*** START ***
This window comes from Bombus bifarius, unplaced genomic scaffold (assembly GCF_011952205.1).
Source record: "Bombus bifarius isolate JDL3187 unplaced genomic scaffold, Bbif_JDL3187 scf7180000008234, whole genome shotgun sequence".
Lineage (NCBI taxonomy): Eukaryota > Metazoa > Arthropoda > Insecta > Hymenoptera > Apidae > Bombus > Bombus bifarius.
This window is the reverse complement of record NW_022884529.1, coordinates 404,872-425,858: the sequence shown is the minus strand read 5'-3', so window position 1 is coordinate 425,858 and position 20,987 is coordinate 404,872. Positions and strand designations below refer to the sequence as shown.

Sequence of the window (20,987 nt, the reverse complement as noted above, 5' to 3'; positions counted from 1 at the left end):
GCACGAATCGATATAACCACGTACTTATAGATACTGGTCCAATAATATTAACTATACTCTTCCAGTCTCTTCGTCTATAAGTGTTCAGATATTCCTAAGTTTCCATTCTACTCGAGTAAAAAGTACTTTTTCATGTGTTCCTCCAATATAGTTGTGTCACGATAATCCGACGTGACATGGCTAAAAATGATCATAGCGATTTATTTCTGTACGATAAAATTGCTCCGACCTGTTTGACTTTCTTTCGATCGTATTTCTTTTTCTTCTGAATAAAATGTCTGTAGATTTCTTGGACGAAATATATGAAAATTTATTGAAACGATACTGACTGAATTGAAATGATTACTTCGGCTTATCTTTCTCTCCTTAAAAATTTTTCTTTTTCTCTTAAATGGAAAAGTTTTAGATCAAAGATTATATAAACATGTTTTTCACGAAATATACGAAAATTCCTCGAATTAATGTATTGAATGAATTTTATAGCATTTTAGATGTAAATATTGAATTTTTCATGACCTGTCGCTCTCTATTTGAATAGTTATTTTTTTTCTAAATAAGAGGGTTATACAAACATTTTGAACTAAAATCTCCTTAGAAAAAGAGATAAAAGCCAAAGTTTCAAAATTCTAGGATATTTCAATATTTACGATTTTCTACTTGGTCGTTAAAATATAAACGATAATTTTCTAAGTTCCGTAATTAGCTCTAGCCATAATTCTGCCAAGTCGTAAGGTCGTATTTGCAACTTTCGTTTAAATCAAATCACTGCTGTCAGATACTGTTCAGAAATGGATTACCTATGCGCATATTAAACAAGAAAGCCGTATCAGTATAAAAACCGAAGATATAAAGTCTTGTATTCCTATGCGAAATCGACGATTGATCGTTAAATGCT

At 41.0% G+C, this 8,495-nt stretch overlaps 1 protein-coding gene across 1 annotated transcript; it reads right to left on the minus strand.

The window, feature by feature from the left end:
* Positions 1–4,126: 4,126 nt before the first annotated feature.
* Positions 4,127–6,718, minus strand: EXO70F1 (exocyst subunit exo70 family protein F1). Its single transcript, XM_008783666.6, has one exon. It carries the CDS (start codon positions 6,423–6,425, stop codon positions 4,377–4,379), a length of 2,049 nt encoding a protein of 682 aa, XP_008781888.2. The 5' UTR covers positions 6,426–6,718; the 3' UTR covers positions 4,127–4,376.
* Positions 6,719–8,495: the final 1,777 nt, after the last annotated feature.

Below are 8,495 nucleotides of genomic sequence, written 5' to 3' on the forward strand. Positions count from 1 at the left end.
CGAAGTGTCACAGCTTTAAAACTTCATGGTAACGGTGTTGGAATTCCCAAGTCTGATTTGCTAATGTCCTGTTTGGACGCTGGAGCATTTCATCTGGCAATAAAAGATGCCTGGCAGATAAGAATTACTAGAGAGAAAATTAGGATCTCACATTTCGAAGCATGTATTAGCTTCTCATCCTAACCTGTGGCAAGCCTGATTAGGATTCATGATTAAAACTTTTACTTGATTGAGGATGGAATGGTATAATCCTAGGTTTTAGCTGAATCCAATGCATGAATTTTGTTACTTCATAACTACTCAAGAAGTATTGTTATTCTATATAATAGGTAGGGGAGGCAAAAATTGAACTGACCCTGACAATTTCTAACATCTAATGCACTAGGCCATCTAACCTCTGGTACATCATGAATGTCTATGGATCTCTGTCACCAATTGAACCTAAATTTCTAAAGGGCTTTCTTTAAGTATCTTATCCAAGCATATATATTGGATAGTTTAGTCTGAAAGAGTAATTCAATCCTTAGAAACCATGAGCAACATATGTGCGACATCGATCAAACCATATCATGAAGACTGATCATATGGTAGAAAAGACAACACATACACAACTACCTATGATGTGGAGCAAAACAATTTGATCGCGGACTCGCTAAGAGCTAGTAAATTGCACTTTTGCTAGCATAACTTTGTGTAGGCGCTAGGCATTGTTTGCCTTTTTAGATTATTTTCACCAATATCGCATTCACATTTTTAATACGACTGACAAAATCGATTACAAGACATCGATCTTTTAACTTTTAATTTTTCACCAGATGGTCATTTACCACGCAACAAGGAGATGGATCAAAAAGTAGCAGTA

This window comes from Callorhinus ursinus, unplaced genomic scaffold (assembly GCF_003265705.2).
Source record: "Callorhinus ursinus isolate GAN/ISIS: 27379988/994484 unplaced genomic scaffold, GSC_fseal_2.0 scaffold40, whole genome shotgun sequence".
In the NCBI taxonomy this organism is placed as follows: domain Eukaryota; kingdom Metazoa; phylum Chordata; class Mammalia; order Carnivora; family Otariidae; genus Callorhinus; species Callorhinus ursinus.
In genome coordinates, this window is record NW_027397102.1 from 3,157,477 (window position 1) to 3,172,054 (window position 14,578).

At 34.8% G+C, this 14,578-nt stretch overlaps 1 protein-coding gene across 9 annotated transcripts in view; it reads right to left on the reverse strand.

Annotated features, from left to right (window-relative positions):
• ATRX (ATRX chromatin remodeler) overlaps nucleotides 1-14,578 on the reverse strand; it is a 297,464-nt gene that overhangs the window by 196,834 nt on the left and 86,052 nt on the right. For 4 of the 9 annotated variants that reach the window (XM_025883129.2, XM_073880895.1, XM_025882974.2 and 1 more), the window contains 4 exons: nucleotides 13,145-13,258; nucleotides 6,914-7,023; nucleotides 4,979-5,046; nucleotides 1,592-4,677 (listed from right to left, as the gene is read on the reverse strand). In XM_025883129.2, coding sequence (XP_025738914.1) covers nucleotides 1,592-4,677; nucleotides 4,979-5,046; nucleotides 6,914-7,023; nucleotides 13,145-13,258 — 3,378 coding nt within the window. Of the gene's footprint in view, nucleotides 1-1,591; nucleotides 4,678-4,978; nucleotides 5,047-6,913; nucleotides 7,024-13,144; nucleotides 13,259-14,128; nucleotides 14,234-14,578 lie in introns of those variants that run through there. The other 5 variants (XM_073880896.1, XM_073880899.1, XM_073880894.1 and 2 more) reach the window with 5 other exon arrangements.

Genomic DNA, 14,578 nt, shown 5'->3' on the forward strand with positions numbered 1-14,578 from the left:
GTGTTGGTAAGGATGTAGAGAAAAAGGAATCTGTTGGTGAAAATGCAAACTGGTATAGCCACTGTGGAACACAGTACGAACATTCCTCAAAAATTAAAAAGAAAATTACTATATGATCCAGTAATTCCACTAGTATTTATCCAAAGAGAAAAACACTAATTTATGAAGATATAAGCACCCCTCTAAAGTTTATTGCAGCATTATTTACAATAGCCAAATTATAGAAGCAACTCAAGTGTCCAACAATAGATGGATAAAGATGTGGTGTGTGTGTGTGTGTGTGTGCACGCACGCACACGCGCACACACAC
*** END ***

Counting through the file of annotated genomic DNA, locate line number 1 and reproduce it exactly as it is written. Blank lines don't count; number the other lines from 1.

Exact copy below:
This window comes from Bombus bifarius, unplaced genomic scaffold (assembly GCF_011952205.1).